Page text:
Dear Master Gardener: Are marigolds edible and do they really act as a natural pesticide?

Answer: Marigolds, a native of Mexico, have been grown in gardens throughout the world for hundreds of years and are one of the most popular bedding plants in the United States. On a cultural note -- families in Mexico plant marigold seeds and think of their loved ones as they watch the flowers grow then blossom. The brilliant orange flowers are believed to help guide the souls of loved ones home. They celebrate Dia de los Muertos (Day of the Dead) with family and friends (which falls Nov. 1-2 this year) and pray and remember loved ones who have died. The meaning of marigold is grief.

Calendula officinalis (pot marigold), Tagetes erecta (African marigold) and Tagetes tenuifolia (signet marigold) are edible. Pot marigolds have been reported to taste “tangy and peppery,” African marigolds “strong and pungent,” and signet marigolds “citrus-like or spicy tarragon flavor.” It is important to correctly identify flowers before consuming them and to make sure they have not been treated with pesticides. The only way to ensure flowers have not been previously treated with pesticides is to grow them from seed or buy organically grown plants.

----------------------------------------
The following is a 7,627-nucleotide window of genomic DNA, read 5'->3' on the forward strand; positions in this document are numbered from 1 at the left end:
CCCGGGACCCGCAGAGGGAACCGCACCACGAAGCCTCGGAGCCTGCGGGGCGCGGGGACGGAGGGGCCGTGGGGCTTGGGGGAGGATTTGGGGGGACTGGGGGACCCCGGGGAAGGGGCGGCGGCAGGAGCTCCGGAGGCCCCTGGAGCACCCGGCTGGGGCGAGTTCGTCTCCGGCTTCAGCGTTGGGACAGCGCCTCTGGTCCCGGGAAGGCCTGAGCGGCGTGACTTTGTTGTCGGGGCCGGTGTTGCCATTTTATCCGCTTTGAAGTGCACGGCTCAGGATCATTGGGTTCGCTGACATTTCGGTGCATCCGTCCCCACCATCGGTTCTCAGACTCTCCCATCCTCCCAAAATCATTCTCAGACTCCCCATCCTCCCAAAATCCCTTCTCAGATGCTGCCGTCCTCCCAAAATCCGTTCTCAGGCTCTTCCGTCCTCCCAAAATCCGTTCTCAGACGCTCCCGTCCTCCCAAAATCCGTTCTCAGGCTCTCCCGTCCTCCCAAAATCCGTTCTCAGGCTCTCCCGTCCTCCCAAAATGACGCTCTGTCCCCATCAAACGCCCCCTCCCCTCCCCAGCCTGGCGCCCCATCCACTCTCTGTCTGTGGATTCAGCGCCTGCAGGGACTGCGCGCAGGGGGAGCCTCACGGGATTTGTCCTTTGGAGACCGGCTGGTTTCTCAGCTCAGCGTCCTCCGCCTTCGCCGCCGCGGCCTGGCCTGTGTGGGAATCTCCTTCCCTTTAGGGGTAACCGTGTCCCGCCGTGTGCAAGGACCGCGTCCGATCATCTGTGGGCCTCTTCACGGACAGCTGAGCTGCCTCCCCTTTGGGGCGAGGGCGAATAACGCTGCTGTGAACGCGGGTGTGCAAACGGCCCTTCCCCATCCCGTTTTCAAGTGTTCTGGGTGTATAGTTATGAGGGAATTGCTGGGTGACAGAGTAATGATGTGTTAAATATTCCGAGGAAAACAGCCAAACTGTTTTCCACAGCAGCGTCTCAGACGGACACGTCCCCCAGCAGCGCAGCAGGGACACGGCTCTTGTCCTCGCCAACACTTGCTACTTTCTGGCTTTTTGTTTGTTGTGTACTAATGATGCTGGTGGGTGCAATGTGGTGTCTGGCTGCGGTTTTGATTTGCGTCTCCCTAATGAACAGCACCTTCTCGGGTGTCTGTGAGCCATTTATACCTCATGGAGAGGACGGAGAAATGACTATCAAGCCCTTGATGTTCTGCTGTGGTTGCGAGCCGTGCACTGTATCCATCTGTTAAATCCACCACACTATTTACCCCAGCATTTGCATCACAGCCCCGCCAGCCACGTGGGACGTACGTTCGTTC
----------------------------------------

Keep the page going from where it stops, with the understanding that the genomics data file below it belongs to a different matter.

Although there is little documentation and research to back it up, some garden experts agree that French and African marigolds repel some insects and nematodes and they “must smell to repel.” Some people also believe that French marigolds repel mosquitoes.

According to Iowa State University Extension, not only do marigolds not repel rabbits, deer or other animals, rabbits occasionally browse heavily on marigolds. Research studies there have also concluded marigolds are not effective in reducing insect damage on vegetable crops.

Dear Master Gardener: My chives are flowering. Are they edible like the leaves?

Answer: Yes, the pretty, purple flowers are edible and have a slight onion flavor. Chive blossoms are often used as a garnish, but can also be tossed in a salad. Not only can you use chives for culinary purposes, but the plants make an attractive edible edging in the perennial border and the flowers can be cut for flower arrangements.


You may get your garden questions answered by calling the new Master Gardener Help Line at 218-824-1068 and leaving a message. A master gardener will return your call. Or, emailing me at and I will answer you in the column if space allows.
University of Minnesota Extension Master Gardeners are trained and certified volunteers for the University of Minnesota Extension. Information given in this column is based on university research.